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New Patient-Focused Initiative Employed for Schneider Regional Medical Center

July 19, 2007 — Declaring "What's 'good enough,' isn't good enough," for the Schneider Regional Medical Center, Rodney Miller told a packed auditorium Thursday morning, while introducing a dramatic new initiative for the facility.
Miller, SRMC president, said the goal of the facility's broad new program S.O.C.C.A., Satisfying Others by Changing Our Attitudes and Actions, is to transform the operational culture of the facility's healthcare system to one of a patient-focused, outcome-oriented model of safety and efficiency.
Clearly enthused by the large audience, Miller said, "This is an historic day for us. We are going to change the way we do things, and make this the world-class institution we have talked about for five years."
The project will be led by Miller and Dr. Russell Massaro, consultant and president of RPM Health Group International, LLC., who has been working with the project teams since May.
Amos Carty, SRMC chief operating officer introduced Massaro, whom he said, "was the architect of our Joint Commission on Accreditation of Healthcare Organizations.
Massaro said, "the need for redesign and improvement in hospital care systems is clear, but many”, as Miller said, “think 'good enough' is good enough." He said, "the need for significant process in hospitals of all types is clear, but few have the courage to commit to such an effort."
He chose to help SRMC over many other hospitals because of his experience in working with the facility. “This hospital is a winner and I like working with winners,” Miller said.
Massaro, who has led comprehensive hospital transformation projects nationally and internationally, said, "the Schneider Regional Medical Center is to be congratulated for its foresight and innovative spirit."
Dr. David Shulkin, president of Beth Israel Medical Center, a premier New York institution with more than 1,300 beds in New York and Brooklyn, was the morning's keynote speaker.
Shulkin is a nationally recognized physician executive, experienced entrepreneur and a health services researcher. He is one of the country's foremost experts in quality of care, patient safety, medical management, information technology and consumer-directed healthcare services.
Before coming to Beth Israel two years ago, Shulkin founded and was chairman of Doctor Quality, Inc., one of the first credible sources of information that assessed and evaluated quality and safety for consumers, providers and purchasers of healthcare.
Shulkin illustrated what Massaro was talking about when he said most hospitals think their performance is 'good enough.' He showed a pie chart illustrating what hospital employees think of other hospital's care, which reflected a low ratio, compared to their own institution, which they rated in the top percentile, thinking problems didn't exist in their institutions.
He brought out some sobering statistics, citing one 350-bed hospital, which in a period of nine years had 598 instances of patients being given the wrong medications, and 66 cases where patients died due to hospital mistakes." And eight times surgeons had to remove instruments or sponges left in the patient after surgery," he said. "We're not the only industry who makes mistakes," he said, citing some bizarre instances in the communications industry. "But, we must learn from our mistakes."
Shulkin named the key characteristics which lead to a hospital's "healthy" culture:
— open communication;
— no secrets;
— sense of ownership; and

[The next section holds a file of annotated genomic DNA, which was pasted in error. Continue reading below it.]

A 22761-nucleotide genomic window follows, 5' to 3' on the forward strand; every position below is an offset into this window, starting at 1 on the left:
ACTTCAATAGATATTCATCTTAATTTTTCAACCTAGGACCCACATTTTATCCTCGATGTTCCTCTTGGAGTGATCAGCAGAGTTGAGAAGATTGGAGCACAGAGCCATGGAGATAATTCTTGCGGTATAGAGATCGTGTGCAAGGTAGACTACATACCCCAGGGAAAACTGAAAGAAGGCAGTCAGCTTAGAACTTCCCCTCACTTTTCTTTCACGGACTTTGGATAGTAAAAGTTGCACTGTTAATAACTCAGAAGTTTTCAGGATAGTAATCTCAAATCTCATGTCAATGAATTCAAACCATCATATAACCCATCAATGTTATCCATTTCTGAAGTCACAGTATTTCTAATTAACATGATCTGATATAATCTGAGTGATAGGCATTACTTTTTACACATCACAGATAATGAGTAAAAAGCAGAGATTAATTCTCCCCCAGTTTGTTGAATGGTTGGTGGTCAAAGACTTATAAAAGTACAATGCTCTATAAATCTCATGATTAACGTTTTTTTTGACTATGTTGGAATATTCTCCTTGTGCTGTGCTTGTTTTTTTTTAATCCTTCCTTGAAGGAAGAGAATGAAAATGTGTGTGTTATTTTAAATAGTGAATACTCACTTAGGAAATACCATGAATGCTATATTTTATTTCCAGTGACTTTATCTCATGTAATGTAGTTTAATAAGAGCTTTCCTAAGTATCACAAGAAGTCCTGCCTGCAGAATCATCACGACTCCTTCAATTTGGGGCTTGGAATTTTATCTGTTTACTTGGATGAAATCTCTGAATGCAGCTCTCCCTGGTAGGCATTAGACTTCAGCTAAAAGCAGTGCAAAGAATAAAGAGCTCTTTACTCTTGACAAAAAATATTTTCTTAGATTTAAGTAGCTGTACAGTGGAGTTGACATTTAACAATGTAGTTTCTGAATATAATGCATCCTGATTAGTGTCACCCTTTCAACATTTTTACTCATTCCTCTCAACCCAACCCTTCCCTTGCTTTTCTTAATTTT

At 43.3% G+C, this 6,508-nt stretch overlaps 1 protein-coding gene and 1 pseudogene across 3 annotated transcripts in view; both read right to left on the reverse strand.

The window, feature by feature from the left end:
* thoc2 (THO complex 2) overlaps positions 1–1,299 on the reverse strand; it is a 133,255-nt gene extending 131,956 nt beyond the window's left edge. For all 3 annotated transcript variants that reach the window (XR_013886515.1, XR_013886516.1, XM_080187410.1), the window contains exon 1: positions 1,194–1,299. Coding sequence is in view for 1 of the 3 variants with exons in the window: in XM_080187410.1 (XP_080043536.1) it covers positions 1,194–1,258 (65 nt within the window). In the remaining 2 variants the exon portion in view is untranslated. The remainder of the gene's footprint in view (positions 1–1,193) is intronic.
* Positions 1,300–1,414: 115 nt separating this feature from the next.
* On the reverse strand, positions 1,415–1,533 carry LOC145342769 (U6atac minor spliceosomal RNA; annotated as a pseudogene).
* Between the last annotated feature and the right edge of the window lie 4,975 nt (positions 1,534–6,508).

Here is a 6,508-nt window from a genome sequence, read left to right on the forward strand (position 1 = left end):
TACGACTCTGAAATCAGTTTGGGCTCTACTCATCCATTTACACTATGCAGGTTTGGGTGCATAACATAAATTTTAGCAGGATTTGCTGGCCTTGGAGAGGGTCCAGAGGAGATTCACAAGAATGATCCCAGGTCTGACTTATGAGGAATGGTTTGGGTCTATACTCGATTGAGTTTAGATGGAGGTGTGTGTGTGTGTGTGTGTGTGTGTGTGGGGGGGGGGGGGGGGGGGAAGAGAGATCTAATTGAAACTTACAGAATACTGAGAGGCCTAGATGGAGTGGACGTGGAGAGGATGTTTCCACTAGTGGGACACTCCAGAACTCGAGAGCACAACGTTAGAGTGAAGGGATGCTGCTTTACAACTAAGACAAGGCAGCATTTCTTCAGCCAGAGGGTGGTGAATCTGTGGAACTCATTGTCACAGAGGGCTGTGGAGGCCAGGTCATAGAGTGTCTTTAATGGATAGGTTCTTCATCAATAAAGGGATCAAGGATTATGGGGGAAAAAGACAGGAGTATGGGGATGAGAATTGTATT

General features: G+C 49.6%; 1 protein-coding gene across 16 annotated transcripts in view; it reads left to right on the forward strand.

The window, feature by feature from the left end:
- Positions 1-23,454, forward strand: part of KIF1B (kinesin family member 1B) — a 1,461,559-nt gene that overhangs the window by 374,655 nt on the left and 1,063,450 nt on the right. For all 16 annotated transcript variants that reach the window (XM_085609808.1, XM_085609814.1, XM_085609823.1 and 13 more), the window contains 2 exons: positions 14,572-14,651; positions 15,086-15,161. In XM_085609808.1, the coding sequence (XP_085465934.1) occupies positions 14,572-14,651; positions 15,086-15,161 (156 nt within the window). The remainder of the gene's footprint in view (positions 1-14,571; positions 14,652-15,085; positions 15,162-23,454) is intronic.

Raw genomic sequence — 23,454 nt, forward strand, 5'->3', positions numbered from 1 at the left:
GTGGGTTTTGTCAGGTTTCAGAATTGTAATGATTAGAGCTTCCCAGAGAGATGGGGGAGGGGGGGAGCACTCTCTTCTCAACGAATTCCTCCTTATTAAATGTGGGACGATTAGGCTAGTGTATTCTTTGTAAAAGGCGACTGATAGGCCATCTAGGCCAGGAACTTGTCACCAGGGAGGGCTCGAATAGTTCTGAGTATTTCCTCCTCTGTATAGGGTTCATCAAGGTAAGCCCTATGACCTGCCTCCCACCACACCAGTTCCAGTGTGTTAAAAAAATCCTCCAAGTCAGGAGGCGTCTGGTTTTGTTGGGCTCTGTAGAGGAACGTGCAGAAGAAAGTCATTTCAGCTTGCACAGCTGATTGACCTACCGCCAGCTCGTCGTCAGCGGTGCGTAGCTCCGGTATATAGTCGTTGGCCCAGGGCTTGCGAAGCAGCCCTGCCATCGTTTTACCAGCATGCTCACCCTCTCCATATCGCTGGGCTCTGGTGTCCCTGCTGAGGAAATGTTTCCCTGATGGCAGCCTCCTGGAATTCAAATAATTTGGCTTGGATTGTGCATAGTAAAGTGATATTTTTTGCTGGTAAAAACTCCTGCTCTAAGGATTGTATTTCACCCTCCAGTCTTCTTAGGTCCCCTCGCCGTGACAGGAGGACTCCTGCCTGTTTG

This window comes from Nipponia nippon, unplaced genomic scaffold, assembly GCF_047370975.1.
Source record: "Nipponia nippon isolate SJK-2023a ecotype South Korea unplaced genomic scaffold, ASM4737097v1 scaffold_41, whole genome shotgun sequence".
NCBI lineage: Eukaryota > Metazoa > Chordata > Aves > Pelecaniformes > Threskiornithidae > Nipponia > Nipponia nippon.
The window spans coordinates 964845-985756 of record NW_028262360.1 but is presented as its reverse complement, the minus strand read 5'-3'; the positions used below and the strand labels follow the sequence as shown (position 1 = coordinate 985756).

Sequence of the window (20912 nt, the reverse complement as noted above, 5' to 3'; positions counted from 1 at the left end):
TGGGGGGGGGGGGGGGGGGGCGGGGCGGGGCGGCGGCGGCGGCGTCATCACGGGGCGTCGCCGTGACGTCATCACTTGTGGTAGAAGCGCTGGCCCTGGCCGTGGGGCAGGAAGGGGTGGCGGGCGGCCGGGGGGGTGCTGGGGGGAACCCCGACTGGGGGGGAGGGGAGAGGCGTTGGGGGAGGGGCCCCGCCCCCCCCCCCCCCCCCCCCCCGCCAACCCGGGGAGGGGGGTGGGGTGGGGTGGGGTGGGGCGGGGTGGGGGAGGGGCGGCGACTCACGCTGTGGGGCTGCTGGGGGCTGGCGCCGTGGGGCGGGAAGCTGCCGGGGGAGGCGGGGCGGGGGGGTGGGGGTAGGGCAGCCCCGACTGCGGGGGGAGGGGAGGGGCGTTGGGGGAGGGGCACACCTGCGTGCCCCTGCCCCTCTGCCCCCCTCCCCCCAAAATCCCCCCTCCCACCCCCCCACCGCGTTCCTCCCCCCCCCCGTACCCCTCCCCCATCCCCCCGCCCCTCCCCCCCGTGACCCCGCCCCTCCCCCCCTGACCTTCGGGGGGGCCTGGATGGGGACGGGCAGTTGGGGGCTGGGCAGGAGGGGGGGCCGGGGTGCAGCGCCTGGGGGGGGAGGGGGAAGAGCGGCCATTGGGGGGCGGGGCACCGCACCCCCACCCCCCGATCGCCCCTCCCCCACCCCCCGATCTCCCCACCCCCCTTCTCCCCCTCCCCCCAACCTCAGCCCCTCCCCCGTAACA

— no excuses.
Regarding secrets and communication, Shulkin noted NASA's experience. He said many in the NASA chain of command knew the program had flaws which could lead to the fatal errors that have occurred in the space program, but "they were afraid to speak up."
He said the new initiative will encourage all hospital personnel to speak up if they think they see something that is wrong. He said the "red rule" would be instituted. As he said this, there was an audible gasp from his audience.
The red rule permits a hospital employee to alert a supervisor to perceived incorrect procedures. "Yes," Shulkin said, "this could mean a nurse calling out a doctor. But, we will stand behind the nurse and look into the situation; in time, they will learn not to be afraid of speaking up."
The program is far reaching and Shulkin described many aspects of the new care to be instituted, including timely care, and allowing patients to have say in how they are treated. One new process will be having what's called a "white board" over a patient's bed.
The board will list pertinent information on the patient's medications, allergies, special needs and anything else a health care person needs to know on entering the patient's room. Patients and their families will be allowed to view their charts as well, Shulkin said. This marks a dramatic departure from the usual procedures, Shulkin noted.
June Adams, SRMC board president, said she didn't know what S.O.C.C.A. was at first. "I thought it was a contest I had won," she joked. Getting down to basics, Adams talked about a simple smile. "When I walk down the corridors, I smile. When you smile, I smile. Do it, even if you don't feel like it."
Actually, there was a contest in the hospital to name the new program, Miller said. "It was named by radiation therapist, Alesia Degrosiellier." He awarded Degrosiellier with a certificate for a cruise for two. Degrosiellier said it was really a team effort.
The project is all teamwork. Adeline L. W. Connor, performance improvement office is the project mentor, with Christine deJongh-Lewis as project manager.
First lady Cecile deJongh was on hand to praise the hospital. "I've had three children who were born here, and we have always had the best care," she said. "It is one of the best places I've ever received health care."
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